As one looks at issues such as the two mentioned above and seeks to apply the principles of solidarity and subsidiarity, Catholics and others of good will can arrive at different conclusions. These are conclusions about the best means to promote the preferential option for the poor, or the best means to reach a lower percentage of unemployment throughout our country. No one is contesting here anyone’s right to the basic needs of food, clothing, shelter, healthcare, etc. Nor is anyone contesting someone’s right to work and so provide for self and family. However there can be difference according to how best to follow the principles which the Church offers.

Making decisions as to the best political strategies, the best policy means, to achieve a goal, is the mission of lay people, not bishops or priests. As Pope Benedict himself has said, a just society and a just state is the achievement of politics, not the Church. And therefore Catholic laymen and women who are familiar with the principles dictated by human reason and the ecology of human nature, or non-Catholics who are also bound by these same principles, are in a position to arrive at differing conclusions as to what the best means are for the implementation of these principles—that is, “lay mission” for Catholics.

Thus, it is not up to me or any bishop or priest to approve of Congressman Ryan’s specific budget prescription to address the best means we spoke of. Where intrinsic evils are not involved, specific policy choices and political strategies are the province of Catholic lay mission. But, as I’ve said, Vice Presidential Candidate Ryan is aware of Catholic Social Teaching and is very careful to fashion and form his conclusions in accord with the principles mentioned above. Of that I have no doubt. (I mention this matter in obedience to Church Law regarding one’s right to a good reputation.)

Peace and reconciliation in coming months
I obviously didn’t choose the date for the announcement of Paul Ryan’s Vice Presidential Candidacy and as I express my pride in him and in what he has accomplished, I thought it best to move to discussion of the above matters sooner rather than later. No doubt it will be necessary to comment again on these principles in the days ahead for the sake of further clarification, and be assured that I will be eager to do so.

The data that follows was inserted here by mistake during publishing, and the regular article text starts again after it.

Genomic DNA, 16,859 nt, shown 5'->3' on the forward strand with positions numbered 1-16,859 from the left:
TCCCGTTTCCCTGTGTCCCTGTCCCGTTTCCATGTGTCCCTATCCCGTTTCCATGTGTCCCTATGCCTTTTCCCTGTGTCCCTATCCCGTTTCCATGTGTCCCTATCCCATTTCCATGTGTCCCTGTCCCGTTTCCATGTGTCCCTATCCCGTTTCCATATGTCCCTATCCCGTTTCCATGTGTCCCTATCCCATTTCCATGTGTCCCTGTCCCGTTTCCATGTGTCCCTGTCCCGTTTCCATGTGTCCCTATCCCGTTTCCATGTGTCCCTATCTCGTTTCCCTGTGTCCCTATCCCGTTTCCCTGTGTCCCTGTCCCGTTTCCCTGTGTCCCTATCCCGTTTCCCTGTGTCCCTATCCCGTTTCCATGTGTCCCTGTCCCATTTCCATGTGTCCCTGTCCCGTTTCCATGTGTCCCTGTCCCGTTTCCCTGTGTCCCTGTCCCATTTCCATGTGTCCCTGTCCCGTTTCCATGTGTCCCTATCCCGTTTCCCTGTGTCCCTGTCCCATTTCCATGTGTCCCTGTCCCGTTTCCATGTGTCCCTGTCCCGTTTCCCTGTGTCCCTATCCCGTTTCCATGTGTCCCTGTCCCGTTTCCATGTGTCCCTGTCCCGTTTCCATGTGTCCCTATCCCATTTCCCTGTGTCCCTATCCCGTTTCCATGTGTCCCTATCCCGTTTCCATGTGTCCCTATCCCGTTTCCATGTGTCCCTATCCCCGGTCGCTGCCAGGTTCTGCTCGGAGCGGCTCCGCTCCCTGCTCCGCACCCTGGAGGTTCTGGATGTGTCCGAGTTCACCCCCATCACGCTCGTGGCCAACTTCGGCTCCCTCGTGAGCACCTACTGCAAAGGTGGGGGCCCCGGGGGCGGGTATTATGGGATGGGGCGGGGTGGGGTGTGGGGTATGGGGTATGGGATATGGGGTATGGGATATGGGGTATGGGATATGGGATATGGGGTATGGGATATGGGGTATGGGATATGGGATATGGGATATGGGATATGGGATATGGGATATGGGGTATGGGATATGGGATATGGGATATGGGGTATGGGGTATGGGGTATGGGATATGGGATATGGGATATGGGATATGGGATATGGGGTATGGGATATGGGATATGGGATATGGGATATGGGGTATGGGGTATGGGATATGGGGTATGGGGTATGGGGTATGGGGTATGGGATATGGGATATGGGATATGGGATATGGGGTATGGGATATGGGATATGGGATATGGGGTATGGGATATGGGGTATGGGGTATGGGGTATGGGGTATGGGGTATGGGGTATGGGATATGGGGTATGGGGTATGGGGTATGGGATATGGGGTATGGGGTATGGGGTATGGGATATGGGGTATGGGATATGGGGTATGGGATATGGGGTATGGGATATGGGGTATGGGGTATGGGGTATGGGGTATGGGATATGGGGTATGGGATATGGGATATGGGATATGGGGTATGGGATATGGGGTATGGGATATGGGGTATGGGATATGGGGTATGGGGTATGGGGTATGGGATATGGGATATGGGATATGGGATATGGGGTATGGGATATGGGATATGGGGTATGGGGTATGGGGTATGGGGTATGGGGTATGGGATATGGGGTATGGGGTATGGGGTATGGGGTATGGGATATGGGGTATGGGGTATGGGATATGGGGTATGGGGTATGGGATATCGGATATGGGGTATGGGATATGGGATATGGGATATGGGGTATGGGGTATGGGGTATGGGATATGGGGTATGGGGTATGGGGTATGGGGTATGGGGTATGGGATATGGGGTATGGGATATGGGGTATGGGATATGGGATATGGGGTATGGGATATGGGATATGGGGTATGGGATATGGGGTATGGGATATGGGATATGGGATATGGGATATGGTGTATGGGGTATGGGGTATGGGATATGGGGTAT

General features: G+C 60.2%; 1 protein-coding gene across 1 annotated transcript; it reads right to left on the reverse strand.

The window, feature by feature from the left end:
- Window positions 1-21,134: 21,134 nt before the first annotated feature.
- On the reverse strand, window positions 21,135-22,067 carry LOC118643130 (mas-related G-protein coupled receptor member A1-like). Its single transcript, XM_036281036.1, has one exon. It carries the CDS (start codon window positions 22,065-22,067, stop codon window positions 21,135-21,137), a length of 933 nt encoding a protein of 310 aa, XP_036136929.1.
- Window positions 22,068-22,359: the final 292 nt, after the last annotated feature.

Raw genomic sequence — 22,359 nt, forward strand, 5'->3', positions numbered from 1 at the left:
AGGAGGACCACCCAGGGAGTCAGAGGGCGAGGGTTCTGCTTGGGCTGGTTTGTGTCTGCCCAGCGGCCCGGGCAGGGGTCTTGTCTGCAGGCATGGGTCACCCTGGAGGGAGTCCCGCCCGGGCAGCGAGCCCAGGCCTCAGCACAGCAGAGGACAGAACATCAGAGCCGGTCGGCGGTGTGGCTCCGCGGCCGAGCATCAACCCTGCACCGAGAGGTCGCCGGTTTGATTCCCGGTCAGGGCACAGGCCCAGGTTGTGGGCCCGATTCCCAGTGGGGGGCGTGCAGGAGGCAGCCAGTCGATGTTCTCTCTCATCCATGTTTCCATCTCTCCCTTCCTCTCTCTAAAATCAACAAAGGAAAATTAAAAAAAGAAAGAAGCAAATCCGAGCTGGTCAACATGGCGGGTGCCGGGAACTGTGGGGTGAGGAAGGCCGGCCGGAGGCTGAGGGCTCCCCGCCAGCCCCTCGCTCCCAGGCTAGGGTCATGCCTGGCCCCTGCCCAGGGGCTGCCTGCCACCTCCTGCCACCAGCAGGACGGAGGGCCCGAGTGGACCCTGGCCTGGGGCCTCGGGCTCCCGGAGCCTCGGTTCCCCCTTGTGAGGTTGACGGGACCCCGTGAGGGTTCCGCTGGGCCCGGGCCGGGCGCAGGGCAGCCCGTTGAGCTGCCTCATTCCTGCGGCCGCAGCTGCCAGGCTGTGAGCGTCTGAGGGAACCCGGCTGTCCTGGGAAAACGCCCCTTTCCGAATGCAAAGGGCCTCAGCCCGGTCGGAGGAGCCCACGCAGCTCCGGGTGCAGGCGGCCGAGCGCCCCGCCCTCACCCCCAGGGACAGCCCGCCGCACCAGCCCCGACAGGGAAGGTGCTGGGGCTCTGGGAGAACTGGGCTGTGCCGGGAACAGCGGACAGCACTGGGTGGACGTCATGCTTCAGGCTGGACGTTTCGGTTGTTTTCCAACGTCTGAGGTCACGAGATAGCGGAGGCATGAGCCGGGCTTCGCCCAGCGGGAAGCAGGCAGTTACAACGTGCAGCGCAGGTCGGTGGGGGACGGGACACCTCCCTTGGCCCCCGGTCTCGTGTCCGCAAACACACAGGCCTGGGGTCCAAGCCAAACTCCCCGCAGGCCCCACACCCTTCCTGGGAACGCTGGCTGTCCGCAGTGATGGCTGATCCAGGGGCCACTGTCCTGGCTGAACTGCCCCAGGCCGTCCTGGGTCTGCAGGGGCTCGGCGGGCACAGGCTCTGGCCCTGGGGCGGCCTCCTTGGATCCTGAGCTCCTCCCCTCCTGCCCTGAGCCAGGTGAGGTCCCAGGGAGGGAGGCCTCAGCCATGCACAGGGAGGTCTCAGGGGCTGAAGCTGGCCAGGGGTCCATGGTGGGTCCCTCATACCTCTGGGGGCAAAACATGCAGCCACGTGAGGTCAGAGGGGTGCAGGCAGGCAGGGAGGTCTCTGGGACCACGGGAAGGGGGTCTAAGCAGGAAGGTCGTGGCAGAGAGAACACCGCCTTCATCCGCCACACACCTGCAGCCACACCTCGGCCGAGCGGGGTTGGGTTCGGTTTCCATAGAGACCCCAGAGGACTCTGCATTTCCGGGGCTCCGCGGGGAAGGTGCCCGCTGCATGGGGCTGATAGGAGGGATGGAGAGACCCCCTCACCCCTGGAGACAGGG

Above all, let us beg the Lord that divisions in our electorate will not be deepened so as to have a negative impact on pre-existing divisions within the Church during this electoral season. Let there be the peace and reconciliation that flow from charity on the part of all. Thank you for reading this. God Bless each one of you! Praised be Jesus Christ!

Bishop Robert C. Morlino

By

Robert C. Morlino is the fourth bishop of the Diocese of Madison, Wisconsin. He was born in Scranton, Pennsylvania and was ordained to the priesthood for the Maryland Jesuit Province in 1974. He earned his doctorate in Moral Theology from the Gregorian University in Rome, with specialization in fundamental moral theology and bioethics. Father Morlino taught philosophy at Loyola College in Baltimore, St. Joseph University in Philadelphia, Boston College, the University of Notre Dame, and St. Mary's College, in Indiana. In 1981, he became a priest of the Diocese of Kalamazoo. On July 6, 1999, Pope John Paul II appointed him the ninth bishop of Helena. Bishop Morlino became bishop of Madison in 2003.

  • Lrgiusto

    Finally, a bishop using  the voice of reason.  I would expect no less from a Jesuit.

  • Mrzeppa

    A bishop acting like a bishop!

  • jk4dios

    Thank you for an excellent delineation of Catholic teaching and thought. Well expressed and, yes, so refreshing to see it coming from a bishop with such courage of expression.

  • Tony

    From one native of Lackawanna County to another: Thank you, Bishop Morlino!  And may God prosper your work in that very odd and hostile place, Madison …

    • Pecuniary Matters

       And from a native of Luzerne County (adjoining on the South), this is a huge improvement, but the Bishop Morlino still seems adherent to a view of the state that makes the civil government’s principal mission to be the relief of poverty. All available evidence is that trillions have been spent in the “war on poverty” and it has been little more than a vehicle to produce a pliable and dependent electorate.

      Just once I’d like to hear about a “preferential option for taxpayers” or to link the “right to work” with the “obligation to produce”.